From Temple U. Libraries:
At Temple, the next frontier of print is digital. Librarians at Charles Library are digitizing hundreds of sci-fi books, preserving them in a new format and making it possible for researchers to analyze more books than they would ever be able to read at once.
The books are part of the Paskow Science Fiction Collection, which was founded in 1972 when the family of David Paskow, EDU ’69, ’71, donated 5,000 sci-fi paperbacks from his personal library to the university. The collection soon expanded to include other material that might not last long if it wasn’t archived—magazines, posters and personal papers—and branched out to incorporate fantasy.
The collection reflects Temple’s commitment to preserving what might otherwise be overlooked, said Margery Sly, director of special collections at Temple University Libraries. “Since the ’60s, [Temple has] been interested in documenting contemporary 20th century modern movements, which is somewhat unusual for rare books and special collections,” she said.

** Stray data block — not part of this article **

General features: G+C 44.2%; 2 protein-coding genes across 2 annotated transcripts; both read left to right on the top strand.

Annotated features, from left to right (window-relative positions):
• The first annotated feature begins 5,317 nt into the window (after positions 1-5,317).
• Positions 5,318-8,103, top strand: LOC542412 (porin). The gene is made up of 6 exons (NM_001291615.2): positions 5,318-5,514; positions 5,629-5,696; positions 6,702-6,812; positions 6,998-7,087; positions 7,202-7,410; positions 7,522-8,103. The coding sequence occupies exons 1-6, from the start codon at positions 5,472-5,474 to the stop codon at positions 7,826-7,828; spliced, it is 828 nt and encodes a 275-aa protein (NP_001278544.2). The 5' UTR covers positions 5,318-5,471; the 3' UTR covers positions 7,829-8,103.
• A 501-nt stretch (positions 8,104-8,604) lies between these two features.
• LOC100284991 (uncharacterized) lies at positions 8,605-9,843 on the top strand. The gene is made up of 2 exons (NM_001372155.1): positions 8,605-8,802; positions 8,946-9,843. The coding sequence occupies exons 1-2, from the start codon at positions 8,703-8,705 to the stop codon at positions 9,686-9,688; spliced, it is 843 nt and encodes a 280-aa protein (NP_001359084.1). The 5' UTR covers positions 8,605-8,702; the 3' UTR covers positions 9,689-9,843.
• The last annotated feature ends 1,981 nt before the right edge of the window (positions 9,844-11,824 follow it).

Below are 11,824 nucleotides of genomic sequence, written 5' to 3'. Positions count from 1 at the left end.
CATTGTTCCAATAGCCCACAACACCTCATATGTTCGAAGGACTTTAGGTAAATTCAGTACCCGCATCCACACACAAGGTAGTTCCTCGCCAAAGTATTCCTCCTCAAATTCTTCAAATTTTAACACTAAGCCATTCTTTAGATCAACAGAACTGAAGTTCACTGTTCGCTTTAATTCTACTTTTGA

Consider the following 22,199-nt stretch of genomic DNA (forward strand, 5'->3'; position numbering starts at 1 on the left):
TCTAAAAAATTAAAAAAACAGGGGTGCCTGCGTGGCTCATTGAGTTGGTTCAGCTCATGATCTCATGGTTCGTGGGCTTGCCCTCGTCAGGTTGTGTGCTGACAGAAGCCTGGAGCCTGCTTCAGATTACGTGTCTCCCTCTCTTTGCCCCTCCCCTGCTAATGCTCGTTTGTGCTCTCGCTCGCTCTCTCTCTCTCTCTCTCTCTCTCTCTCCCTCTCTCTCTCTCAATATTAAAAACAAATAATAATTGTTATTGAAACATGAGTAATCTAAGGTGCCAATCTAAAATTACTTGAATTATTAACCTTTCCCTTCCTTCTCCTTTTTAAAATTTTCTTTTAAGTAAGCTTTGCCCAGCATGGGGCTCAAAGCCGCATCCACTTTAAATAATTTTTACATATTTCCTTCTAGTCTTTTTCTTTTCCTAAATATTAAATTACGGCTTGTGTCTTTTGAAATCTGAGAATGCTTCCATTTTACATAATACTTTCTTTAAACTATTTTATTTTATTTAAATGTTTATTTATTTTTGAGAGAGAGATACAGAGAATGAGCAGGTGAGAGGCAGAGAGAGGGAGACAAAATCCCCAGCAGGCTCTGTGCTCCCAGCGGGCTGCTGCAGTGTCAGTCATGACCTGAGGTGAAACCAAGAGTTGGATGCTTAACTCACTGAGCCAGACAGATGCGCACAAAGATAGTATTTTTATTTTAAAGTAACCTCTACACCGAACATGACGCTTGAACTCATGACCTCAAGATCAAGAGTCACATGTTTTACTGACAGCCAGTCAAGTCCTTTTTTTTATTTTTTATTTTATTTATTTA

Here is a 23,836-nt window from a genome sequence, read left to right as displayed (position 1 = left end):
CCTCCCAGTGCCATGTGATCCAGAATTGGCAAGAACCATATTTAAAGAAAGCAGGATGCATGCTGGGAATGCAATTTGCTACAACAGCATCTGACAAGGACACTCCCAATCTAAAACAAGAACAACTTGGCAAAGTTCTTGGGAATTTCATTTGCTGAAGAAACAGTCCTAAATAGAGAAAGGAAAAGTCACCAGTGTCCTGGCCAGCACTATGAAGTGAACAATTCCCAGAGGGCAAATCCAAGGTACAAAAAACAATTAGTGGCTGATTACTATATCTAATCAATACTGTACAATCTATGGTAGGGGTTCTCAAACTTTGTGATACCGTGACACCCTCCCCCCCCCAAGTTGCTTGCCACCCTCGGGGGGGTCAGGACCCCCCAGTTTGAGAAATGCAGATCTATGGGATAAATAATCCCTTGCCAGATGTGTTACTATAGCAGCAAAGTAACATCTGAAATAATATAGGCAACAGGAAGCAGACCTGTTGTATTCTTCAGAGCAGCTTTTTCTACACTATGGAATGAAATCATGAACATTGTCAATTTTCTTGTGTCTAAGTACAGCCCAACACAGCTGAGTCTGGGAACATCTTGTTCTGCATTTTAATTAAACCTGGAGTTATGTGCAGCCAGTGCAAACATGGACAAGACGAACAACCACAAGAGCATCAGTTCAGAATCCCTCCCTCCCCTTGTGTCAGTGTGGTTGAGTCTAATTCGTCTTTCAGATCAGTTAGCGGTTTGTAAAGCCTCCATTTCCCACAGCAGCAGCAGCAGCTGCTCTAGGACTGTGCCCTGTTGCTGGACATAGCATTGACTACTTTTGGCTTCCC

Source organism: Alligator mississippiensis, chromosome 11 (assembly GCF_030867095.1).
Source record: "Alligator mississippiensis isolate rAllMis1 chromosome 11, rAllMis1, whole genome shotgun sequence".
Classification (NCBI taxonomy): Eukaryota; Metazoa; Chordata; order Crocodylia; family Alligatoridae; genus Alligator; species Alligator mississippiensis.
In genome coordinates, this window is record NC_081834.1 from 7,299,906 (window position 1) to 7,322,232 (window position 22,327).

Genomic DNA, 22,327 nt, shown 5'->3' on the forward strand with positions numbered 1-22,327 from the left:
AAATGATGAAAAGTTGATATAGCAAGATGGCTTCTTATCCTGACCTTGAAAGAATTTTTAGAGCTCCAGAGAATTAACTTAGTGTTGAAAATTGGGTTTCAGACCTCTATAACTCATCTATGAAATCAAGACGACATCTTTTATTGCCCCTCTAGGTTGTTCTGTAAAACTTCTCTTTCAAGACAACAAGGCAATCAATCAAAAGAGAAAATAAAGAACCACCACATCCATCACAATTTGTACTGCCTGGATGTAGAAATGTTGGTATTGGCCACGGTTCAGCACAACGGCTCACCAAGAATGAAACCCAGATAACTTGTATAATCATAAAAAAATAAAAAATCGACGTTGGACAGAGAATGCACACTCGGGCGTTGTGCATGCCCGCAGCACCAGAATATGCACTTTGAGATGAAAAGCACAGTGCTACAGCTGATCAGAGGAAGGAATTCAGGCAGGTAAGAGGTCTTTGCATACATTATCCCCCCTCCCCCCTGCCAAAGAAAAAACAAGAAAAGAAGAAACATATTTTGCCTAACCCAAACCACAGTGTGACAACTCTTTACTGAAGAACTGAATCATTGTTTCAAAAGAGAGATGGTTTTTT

Digitizing a book means not only scanning its pages, but also running them through Optical Character Recognition, a process that transforms images into text. “Once you have converted the text into data, there are a lot of things we can learn about texts that we can’t by reading them,” [Alex] Wermer-Colan, [a postdoctoral fellow at the libraries’ Loretta C. Duckworth Scholars Studio] said.
About 300 sci-fi books have been scanned over the past two years. They’re usually only accessible on library computers (the material is IP-restricted due to copyright) but since Temple also uploaded them to HathiTrust Digital Library, they’ve been made available to read online due to the COVID-19 pandemic. Researchers who would like to study them as data can access them through the HathiTrust Research Center.